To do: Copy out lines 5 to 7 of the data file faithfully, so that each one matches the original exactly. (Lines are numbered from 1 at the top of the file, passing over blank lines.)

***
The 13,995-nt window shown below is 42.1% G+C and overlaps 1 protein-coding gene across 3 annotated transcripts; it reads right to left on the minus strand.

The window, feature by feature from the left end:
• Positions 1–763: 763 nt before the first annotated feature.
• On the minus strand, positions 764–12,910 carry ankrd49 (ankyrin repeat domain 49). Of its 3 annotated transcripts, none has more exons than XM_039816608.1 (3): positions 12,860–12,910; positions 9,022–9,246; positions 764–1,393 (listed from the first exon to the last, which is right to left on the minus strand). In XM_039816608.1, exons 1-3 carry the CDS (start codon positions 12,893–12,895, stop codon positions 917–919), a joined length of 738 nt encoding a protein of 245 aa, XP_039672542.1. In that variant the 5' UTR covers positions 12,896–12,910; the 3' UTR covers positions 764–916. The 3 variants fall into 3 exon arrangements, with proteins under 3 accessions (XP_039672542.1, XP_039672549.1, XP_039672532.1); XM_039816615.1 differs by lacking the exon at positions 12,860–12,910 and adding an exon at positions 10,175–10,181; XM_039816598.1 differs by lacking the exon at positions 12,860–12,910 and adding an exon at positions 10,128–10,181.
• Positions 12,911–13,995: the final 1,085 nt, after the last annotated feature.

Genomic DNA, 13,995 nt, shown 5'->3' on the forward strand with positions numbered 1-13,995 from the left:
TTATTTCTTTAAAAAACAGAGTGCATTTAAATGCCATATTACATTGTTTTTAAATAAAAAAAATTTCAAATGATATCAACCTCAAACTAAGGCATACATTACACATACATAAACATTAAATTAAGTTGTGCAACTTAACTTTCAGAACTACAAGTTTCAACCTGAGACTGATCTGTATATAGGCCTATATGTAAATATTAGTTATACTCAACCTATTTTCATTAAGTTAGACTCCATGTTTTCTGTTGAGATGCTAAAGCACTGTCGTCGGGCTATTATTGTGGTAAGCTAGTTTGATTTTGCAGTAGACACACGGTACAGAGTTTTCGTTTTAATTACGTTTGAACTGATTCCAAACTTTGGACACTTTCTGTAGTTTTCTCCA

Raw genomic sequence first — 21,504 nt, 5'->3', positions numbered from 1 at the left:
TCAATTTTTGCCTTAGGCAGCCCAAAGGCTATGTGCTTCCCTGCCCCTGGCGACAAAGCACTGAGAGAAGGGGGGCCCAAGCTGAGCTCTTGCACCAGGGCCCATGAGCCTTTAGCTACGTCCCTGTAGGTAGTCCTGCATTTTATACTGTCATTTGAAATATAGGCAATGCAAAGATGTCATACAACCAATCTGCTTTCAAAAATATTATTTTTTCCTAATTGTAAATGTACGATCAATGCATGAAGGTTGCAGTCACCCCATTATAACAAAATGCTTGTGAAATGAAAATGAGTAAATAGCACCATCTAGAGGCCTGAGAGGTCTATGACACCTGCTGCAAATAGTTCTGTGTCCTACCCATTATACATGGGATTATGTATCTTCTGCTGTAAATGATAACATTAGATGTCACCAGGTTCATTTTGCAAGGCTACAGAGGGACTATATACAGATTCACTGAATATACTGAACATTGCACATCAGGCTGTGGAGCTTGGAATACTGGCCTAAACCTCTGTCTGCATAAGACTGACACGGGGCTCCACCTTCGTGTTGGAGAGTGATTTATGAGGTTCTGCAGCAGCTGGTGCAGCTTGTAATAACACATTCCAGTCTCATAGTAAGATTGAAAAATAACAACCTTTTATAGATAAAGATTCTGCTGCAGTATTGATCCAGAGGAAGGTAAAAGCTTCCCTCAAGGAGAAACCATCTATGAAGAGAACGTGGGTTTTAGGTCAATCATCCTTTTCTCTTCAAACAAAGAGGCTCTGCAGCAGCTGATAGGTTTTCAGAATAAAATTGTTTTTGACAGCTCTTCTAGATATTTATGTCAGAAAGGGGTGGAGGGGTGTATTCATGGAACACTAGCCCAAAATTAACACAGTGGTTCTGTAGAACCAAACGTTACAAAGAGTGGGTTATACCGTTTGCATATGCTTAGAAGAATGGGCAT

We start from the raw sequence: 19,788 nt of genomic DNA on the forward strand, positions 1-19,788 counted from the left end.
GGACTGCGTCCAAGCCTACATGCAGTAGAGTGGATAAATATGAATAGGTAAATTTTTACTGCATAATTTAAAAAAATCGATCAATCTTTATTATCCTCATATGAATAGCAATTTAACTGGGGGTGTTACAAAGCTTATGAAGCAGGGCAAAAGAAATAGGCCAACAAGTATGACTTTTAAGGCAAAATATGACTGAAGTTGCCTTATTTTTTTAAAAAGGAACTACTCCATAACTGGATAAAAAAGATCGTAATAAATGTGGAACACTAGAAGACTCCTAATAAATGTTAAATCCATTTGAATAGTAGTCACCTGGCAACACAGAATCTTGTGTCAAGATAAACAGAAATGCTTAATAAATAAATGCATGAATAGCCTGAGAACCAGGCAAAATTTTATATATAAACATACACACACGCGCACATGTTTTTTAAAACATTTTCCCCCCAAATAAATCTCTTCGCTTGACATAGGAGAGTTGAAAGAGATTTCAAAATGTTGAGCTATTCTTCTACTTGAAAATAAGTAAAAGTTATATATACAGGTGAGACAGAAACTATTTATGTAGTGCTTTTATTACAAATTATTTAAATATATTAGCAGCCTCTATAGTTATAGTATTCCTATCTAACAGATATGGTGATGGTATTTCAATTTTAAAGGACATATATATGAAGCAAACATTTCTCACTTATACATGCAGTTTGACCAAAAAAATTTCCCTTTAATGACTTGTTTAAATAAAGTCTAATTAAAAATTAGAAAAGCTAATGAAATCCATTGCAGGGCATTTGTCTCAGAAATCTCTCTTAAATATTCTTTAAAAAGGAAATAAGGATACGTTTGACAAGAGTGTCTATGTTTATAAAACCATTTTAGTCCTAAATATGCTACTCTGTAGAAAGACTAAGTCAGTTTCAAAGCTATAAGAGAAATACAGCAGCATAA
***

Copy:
• Positions 12,911–13,995: the final 1,085 nt, after the last annotated feature.

Genomic DNA, 13,995 nt, shown 5'->3' on the forward strand with positions numbered 1-13,995 from the left:
TTATTTCTTTAAAAAACAGAGTGCATTTAAATGCCATATTACATTGTTTTTAAATAAAAAAAATTTCAAATGATATCAACCTCAAACTAAGGCATACATTACACATACATAAACATTAAATTAAGTTGTGCAACTTAACTTTCAGAACTACAAGTTTCAACCTGAGACTGATCTGTATATAGGCCTATATGTAAATATTAGTTATACTCAACCTATTTTCATTAAGTTAGACTCCATGTTTTCTGTTGAGATGCTAAAGCACTGTCGTCGGGCTATTATTGTGGTAAGCTAGTTTGATTTTGCAGTAGACACACGGTACAGAGTTTTCGTTTTAATTACGTTTGAACTGATTCCAAACTTTGGACACTTTCTGTAGTTTTCTCCA